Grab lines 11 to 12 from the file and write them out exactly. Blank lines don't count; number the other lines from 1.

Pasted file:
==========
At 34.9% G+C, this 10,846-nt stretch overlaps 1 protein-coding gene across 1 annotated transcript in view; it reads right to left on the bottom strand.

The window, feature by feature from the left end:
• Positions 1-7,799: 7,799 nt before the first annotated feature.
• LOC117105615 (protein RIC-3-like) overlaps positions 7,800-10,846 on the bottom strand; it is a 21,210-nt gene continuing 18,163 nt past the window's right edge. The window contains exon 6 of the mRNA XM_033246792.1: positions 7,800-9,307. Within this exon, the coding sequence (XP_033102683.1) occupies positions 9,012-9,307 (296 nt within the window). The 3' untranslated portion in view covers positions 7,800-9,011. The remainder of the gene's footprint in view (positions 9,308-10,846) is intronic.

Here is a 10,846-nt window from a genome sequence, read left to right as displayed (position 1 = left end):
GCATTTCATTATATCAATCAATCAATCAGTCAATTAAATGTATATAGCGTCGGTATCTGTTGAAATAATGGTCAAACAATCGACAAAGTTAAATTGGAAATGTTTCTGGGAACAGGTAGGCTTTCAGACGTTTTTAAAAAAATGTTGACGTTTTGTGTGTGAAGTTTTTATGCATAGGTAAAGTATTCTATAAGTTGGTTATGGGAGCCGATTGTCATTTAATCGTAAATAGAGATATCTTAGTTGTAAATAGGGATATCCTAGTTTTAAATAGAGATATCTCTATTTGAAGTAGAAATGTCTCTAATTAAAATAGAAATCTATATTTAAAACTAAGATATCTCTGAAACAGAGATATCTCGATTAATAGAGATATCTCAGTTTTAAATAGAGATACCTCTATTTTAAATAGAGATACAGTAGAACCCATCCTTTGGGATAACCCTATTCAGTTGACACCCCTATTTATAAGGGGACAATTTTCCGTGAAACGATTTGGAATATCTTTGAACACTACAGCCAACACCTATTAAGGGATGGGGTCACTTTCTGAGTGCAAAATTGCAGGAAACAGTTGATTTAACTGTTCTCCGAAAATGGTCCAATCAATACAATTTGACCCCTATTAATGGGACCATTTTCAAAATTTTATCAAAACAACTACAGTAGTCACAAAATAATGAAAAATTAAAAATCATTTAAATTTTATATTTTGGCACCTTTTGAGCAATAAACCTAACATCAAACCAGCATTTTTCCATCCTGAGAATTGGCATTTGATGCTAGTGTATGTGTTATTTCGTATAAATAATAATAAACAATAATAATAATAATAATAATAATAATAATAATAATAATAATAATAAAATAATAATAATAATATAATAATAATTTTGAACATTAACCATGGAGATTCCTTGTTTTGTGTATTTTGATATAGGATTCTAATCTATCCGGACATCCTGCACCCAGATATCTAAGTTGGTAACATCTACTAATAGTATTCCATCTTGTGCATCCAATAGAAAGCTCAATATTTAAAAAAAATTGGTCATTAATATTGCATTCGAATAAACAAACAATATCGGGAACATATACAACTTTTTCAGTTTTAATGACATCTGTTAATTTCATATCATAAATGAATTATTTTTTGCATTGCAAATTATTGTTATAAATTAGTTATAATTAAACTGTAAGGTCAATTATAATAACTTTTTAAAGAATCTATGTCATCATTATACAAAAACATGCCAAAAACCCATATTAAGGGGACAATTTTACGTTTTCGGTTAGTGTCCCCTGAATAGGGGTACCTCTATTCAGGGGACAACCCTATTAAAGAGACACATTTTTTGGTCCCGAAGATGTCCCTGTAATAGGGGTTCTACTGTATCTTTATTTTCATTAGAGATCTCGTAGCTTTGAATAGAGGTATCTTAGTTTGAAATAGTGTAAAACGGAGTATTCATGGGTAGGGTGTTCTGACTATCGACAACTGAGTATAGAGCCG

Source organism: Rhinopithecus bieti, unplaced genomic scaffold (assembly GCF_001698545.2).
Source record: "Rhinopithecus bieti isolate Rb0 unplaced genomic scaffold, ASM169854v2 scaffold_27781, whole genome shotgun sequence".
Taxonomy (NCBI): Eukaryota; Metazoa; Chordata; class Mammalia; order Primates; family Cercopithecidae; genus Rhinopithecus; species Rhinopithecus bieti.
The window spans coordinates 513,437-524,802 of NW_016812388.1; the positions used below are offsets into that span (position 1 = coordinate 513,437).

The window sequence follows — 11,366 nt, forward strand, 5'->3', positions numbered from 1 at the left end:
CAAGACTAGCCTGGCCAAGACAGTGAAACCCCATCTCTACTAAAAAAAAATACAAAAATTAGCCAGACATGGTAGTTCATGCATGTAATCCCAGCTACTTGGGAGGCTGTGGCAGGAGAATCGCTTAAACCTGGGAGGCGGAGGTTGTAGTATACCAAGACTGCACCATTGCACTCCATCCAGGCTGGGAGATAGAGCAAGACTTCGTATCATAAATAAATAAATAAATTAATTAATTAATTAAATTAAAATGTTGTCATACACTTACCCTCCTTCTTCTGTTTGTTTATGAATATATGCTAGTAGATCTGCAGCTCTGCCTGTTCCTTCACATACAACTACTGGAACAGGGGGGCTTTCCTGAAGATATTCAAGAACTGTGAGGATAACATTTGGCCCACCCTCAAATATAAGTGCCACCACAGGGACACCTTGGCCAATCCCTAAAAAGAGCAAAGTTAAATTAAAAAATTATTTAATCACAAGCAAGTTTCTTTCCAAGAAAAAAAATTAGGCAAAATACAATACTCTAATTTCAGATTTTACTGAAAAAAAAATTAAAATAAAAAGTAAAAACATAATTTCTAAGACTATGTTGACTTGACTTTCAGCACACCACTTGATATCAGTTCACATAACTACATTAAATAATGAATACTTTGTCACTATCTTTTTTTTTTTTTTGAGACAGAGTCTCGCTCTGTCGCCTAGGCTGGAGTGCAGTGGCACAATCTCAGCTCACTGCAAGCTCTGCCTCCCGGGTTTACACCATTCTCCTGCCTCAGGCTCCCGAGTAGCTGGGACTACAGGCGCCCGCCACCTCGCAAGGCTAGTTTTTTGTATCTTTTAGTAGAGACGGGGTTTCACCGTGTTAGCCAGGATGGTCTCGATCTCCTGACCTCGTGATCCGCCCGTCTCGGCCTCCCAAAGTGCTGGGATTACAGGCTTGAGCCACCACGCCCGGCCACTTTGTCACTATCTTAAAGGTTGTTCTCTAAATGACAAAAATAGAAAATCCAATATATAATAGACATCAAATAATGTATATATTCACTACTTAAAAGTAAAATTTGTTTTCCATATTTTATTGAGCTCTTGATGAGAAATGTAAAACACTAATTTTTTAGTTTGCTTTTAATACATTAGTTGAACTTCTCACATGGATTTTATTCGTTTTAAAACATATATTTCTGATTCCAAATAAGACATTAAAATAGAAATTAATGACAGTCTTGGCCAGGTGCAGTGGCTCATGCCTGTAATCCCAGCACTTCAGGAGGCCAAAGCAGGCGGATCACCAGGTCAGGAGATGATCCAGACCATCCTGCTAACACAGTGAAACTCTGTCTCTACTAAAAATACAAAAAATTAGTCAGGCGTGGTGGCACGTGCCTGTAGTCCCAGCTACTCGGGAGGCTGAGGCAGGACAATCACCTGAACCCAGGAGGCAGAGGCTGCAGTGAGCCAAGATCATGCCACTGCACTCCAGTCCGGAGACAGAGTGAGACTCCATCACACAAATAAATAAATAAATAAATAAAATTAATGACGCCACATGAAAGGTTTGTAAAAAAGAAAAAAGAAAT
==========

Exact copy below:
The window sequence follows — 11,366 nt, forward strand, 5'->3', positions numbered from 1 at the left end:
CAAGACTAGCCTGGCCAAGACAGTGAAACCCCATCTCTACTAAAAAAAAATACAAAAATTAGCCAGACATGGTAGTTCATGCATGTAATCCCAGCTACTTGGGAGGCTGTGGCAGGAGAATCGCTTAAACCTGGGAGGCGGAGGTTGTAGTATACCAAGACTGCACCATTGCACTCCATCCAGGCTGGGAGATAGAGCAAGACTTCGTATCATAAATAAATAAATAAATTAATTAATTAATTAAATTAAAATGTTGTCATACACTTACCCTCCTTCTTCTGTTTGTTTATGAATATATGCTAGTAGATCTGCAGCTCTGCCTGTTCCTTCACATACAACTACTGGAACAGGGGGGCTTTCCTGAAGATATTCAAGAACTGTGAGGATAACATTTGGCCCACCCTCAAATATAAGTGCCACCACAGGGACACCTTGGCCAATCCCTAAAAAGAGCAAAGTTAAATTAAAAAATTATTTAATCACAAGCAAGTTTCTTTCCAAGAAAAAAAATTAGGCAAAATACAATACTCTAATTTCAGATTTTACTGAAAAAAAAATTAAAATAAAAAGTAAAAACATAATTTCTAAGACTATGTTGACTTGACTTTCAGCACACCACTTGATATCAGTTCACATAACTACATTAAATAATGAATACTTTGTCACTATCTTTTTTTTTTTTTTGAGACAGAGTCTCGCTCTGTCGCCTAGGCTGGAGTGCAGTGGCACAATCTCAGCTCACTGCAAGCTCTGCCTCCCGGGTTTACACCATTCTCCTGCCTCAGGCTCCCGAGTAGCTGGGACTACAGGCGCCCGCCACCTCGCAAGGCTAGTTTTTTGTATCTTTTAGTAGAGACGGGGTTTCACCGTGTTAGCCAGGATGGTCTCGATCTCCTGACCTCGTGATCCGCCCGTCTCGGCCTCCCAAAGTGCTGGGATTACAGGCTTGAGCCACCACGCCCGGCCACTTTGTCACTATCTTAAAGGTTGTTCTCTAAATGACAAAAATAGAAAATCCAATATATAATAGACATCAAATAATGTATATATTCACTACTTAAAAGTAAAATTTGTTTTCCATATTTTATTGAGCTCTTGATGAGAAATGTAAAACACTAATTTTTTAGTTTGCTTTTAATACATTAGTTGAACTTCTCACATGGATTTTATTCGTTTTAAAACATATATTTCTGATTCCAAATAAGACATTAAAATAGAAATTAATGACAGTCTTGGCCAGGTGCAGTGGCTCATGCCTGTAATCCCAGCACTTCAGGAGGCCAAAGCAGGCGGATCACCAGGTCAGGAGATGATCCAGACCATCCTGCTAACACAGTGAAACTCTGTCTCTACTAAAAATACAAAAAATTAGTCAGGCGTGGTGGCACGTGCCTGTAGTCCCAGCTACTCGGGAGGCTGAGGCAGGACAATCACCTGAACCCAGGAGGCAGAGGCTGCAGTGAGCCAAGATCATGCCACTGCACTCCAGTCCGGAGACAGAGTGAGACTCCATCACACAAATAAATAAATAAATAAATAAAATTAATGACGCCACATGAAAGGTTTGTAAAAAAGAAAAAAGAAAT